As US sanctions loom, Iran’s oil exports have sharply declined by at least 800 thousand barrels per day (b/d) according to reports, but its production level declined only by about 350 thousand b/d, which show the country is storing a huge amount of unsold oil in on/offshore facilities.
Before President Donald Trump’s withdrawal from the Iran nuclear deal, Iran had boosted exports in 2017 to 2.1 million b/d of crude oil and 400,000 b/d gas condensate.
Reuters reported on October 9 that in the first week of October, exports took another sharp downturn, reaching a low of 1.1 million barrels a day.
U.S. sanctions not only drive customers away, but also impede oil shipments, by inhibiting non-Iranian tankers and their insurance companies from doing business with Iran. This is why if Tehran wants to still ship oil to willing buyers, it would have to rely on its own tanker fleet.
According to official statistics of the National Iranian Oil Tanker Company (NIOT), the country’s tanker fleet capacity is 14.1 million tons (102 million barrels). International organizations put the capacity volume at 98 million barrels.
During the last round of sanctions (2012-2015), the country’s oil exports (including gas condensate) almost halved gradually, as U.S. and international sanctions were being applied step-by-step - at about 20 percent reduction every six months.
The new round of reimposed sanctions, expected to be implemented on November 4, have already halved Iran’s exports and some reports say it go to as low as 1 mb/d in November or about 40% of average export volume in 2017.
During the last round of sanctions, Iran used its huge tanker fleet both for storing and shipment of crude oil and used domestic insurance coverage for tankers and cargo. The country is now returning to the same tactic. Currently, Iran’s Kish P&I Club as well as “Bimeh Iran” insure the oil cargoes and reportedly the majority of Iran’s oil is transported by its own fleet.
Based on Iran’s fleet capacity, it seems the country can handle all its oil shipments, because transporting oil cargoes to its farthest markets takes about a month and a half of its fleet time. Even if it sells 50 million barrels a month, its 100-million-barrel fleet capacity would be more than enough – releasing some tanker capacity for storing oil.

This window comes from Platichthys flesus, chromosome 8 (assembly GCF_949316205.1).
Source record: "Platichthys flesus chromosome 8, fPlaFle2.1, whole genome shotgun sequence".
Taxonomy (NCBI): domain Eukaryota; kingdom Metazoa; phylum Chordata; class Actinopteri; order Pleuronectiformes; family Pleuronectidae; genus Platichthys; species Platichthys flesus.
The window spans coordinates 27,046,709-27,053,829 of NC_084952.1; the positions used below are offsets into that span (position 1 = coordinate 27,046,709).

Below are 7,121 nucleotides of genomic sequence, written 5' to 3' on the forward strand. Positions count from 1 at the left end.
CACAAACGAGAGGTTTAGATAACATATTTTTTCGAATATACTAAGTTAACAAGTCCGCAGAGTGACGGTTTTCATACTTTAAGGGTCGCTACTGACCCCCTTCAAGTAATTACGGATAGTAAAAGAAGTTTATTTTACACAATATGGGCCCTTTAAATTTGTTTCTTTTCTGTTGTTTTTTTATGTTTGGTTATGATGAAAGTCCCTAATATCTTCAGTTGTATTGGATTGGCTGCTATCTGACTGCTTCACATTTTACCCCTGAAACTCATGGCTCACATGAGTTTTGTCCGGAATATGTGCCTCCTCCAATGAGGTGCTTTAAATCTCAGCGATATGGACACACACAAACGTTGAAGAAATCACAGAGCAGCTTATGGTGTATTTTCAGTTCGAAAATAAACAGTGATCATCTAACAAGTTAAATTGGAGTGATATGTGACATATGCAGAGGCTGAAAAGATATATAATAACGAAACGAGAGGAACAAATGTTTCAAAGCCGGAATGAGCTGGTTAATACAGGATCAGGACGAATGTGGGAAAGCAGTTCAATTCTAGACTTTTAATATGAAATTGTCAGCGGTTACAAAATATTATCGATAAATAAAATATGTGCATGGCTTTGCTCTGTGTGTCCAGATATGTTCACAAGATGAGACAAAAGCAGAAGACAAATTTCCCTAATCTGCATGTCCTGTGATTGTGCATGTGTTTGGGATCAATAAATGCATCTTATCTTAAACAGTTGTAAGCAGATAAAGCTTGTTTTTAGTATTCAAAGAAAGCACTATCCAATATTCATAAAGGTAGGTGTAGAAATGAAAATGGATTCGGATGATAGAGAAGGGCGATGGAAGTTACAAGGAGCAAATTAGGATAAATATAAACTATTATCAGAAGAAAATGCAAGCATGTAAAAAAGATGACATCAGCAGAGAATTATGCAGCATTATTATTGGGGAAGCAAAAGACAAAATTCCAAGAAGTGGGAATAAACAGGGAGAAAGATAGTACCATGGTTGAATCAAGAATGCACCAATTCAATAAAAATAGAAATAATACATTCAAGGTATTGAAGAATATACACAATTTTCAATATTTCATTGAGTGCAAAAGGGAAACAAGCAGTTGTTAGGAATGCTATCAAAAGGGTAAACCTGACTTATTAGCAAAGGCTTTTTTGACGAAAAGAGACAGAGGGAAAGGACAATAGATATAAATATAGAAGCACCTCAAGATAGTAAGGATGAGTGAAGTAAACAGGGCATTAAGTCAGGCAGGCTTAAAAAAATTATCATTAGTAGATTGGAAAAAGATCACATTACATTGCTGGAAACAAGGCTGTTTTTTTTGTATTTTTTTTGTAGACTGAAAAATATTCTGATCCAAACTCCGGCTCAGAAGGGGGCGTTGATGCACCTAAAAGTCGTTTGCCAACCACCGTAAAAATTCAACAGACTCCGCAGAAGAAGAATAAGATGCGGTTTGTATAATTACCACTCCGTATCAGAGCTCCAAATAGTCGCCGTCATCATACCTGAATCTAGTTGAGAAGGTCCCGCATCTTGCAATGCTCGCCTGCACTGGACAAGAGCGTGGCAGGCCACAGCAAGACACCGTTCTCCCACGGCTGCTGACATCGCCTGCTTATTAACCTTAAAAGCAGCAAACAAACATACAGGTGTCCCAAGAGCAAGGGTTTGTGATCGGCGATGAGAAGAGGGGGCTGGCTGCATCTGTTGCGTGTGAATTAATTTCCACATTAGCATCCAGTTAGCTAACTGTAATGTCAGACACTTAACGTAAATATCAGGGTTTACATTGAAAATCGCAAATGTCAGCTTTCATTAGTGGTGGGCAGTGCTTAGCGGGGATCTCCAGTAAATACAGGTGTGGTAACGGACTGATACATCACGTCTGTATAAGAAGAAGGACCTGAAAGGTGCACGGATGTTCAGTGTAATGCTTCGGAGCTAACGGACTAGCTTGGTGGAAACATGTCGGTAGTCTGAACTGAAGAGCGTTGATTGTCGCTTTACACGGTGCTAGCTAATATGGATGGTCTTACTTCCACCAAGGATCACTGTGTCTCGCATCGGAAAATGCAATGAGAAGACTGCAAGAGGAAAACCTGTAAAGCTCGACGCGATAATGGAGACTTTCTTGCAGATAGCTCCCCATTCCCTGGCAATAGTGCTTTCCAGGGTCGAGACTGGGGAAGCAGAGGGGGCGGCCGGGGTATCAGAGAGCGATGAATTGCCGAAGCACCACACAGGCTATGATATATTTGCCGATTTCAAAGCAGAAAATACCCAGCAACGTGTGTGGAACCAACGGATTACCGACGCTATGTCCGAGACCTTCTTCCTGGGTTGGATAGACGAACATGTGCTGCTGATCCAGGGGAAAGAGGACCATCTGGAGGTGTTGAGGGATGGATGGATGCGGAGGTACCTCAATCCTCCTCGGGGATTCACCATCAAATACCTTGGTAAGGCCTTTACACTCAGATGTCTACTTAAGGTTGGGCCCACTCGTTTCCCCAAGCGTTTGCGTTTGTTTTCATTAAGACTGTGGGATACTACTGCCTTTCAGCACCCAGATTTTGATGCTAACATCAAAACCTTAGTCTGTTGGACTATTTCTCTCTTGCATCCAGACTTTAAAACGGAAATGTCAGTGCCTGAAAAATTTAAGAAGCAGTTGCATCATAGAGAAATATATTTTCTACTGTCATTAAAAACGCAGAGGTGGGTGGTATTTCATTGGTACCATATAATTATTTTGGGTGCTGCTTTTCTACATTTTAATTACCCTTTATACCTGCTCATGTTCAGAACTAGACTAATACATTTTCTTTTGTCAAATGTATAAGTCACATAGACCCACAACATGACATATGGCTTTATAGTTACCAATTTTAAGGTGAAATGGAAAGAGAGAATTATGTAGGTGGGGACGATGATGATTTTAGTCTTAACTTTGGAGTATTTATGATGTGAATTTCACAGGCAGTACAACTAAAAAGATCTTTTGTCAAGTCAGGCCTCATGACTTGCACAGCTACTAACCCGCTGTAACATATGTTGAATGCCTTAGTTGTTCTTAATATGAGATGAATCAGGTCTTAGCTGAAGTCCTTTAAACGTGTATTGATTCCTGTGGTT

In 2012, Iran aimed at boosting onshore oil storage capacity to 100 million barrels.
The country hasn’t completed construction of new onshore storage facilities with 8 million barrels capacity after several years, while it inked a new agreement with local companies last month to start construction of further storage facilities with 10 million barrels capacity.
Iran has also other options: closing oil wells and storing oil abroad. The first choice is impossible for ultra-light oil (gas condensate) as it is produced from gas fields and shutting down gas fields is impossible for the country due to its vital domestic gas demand. Iran produces more than 600 thousand b/d of gas condensate, half of which is exported.
Reuters quoted Chinese media on October 8 that a vessel carrying 2 million barrels of Iranian oil discharged the crude into a bonded storage tank at the port of Dalian in northeast China. During last round of sanctions, Iran had stored 10 million barrels in Chinese facilities and all of that was sold after sanctions were scrapped in January 2016.
It is not clear if China would provide a large storage capacity to Iran, in the light of its trade tensions with the United States.